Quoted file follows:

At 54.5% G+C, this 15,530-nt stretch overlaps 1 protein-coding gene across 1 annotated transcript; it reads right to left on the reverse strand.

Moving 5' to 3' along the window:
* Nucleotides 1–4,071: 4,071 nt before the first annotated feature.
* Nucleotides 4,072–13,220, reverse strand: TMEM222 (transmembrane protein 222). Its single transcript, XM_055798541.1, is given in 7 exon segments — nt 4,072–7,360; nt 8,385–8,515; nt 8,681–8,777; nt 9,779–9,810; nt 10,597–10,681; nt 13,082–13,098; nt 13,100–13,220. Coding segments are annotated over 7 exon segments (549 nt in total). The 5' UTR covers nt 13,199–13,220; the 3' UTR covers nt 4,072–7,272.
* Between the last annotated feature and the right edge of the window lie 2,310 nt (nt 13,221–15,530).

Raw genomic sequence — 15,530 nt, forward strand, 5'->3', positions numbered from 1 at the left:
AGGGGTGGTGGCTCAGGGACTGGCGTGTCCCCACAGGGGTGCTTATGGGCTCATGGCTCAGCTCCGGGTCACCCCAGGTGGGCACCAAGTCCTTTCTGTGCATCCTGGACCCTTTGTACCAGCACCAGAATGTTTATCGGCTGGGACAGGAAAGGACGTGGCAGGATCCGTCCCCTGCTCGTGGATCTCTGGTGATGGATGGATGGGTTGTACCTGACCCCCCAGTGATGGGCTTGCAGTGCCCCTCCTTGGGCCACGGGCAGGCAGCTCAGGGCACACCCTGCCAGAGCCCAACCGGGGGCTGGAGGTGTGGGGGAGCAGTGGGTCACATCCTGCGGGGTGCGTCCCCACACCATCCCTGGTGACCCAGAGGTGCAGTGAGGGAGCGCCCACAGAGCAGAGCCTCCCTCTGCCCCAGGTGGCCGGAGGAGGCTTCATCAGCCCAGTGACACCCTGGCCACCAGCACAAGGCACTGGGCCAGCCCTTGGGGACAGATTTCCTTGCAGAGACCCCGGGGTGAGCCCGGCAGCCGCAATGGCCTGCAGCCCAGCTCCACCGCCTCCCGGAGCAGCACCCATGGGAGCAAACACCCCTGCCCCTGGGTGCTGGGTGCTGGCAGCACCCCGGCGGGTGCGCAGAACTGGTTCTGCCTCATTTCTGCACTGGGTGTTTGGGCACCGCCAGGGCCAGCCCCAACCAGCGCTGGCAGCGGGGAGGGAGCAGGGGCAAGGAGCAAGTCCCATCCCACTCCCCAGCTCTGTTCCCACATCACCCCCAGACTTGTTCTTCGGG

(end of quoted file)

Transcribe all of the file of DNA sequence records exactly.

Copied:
At 54.5% G+C, this 15,530-nt stretch overlaps 1 protein-coding gene across 1 annotated transcript; it reads right to left on the reverse strand.

Moving 5' to 3' along the window:
* Nucleotides 1–4,071: 4,071 nt before the first annotated feature.
* Nucleotides 4,072–13,220, reverse strand: TMEM222 (transmembrane protein 222). Its single transcript, XM_055798541.1, is given in 7 exon segments — nt 4,072–7,360; nt 8,385–8,515; nt 8,681–8,777; nt 9,779–9,810; nt 10,597–10,681; nt 13,082–13,098; nt 13,100–13,220. Coding segments are annotated over 7 exon segments (549 nt in total). The 5' UTR covers nt 13,199–13,220; the 3' UTR covers nt 4,072–7,272.
* Between the last annotated feature and the right edge of the window lie 2,310 nt (nt 13,221–15,530).

Raw genomic sequence — 15,530 nt, forward strand, 5'->3', positions numbered from 1 at the left:
AGGGGTGGTGGCTCAGGGACTGGCGTGTCCCCACAGGGGTGCTTATGGGCTCATGGCTCAGCTCCGGGTCACCCCAGGTGGGCACCAAGTCCTTTCTGTGCATCCTGGACCCTTTGTACCAGCACCAGAATGTTTATCGGCTGGGACAGGAAAGGACGTGGCAGGATCCGTCCCCTGCTCGTGGATCTCTGGTGATGGATGGATGGGTTGTACCTGACCCCCCAGTGATGGGCTTGCAGTGCCCCTCCTTGGGCCACGGGCAGGCAGCTCAGGGCACACCCTGCCAGAGCCCAACCGGGGGCTGGAGGTGTGGGGGAGCAGTGGGTCACATCCTGCGGGGTGCGTCCCCACACCATCCCTGGTGACCCAGAGGTGCAGTGAGGGAGCGCCCACAGAGCAGAGCCTCCCTCTGCCCCAGGTGGCCGGAGGAGGCTTCATCAGCCCAGTGACACCCTGGCCACCAGCACAAGGCACTGGGCCAGCCCTTGGGGACAGATTTCCTTGCAGAGACCCCGGGGTGAGCCCGGCAGCCGCAATGGCCTGCAGCCCAGCTCCACCGCCTCCCGGAGCAGCACCCATGGGAGCAAACACCCCTGCCCCTGGGTGCTGGGTGCTGGCAGCACCCCGGCGGGTGCGCAGAACTGGTTCTGCCTCATTTCTGCACTGGGTGTTTGGGCACCGCCAGGGCCAGCCCCAACCAGCGCTGGCAGCGGGGAGGGAGCAGGGGCAAGGAGCAAGTCCCATCCCACTCCCCAGCTCTGTTCCCACATCACCCCCAGACTTGTTCTTCGGG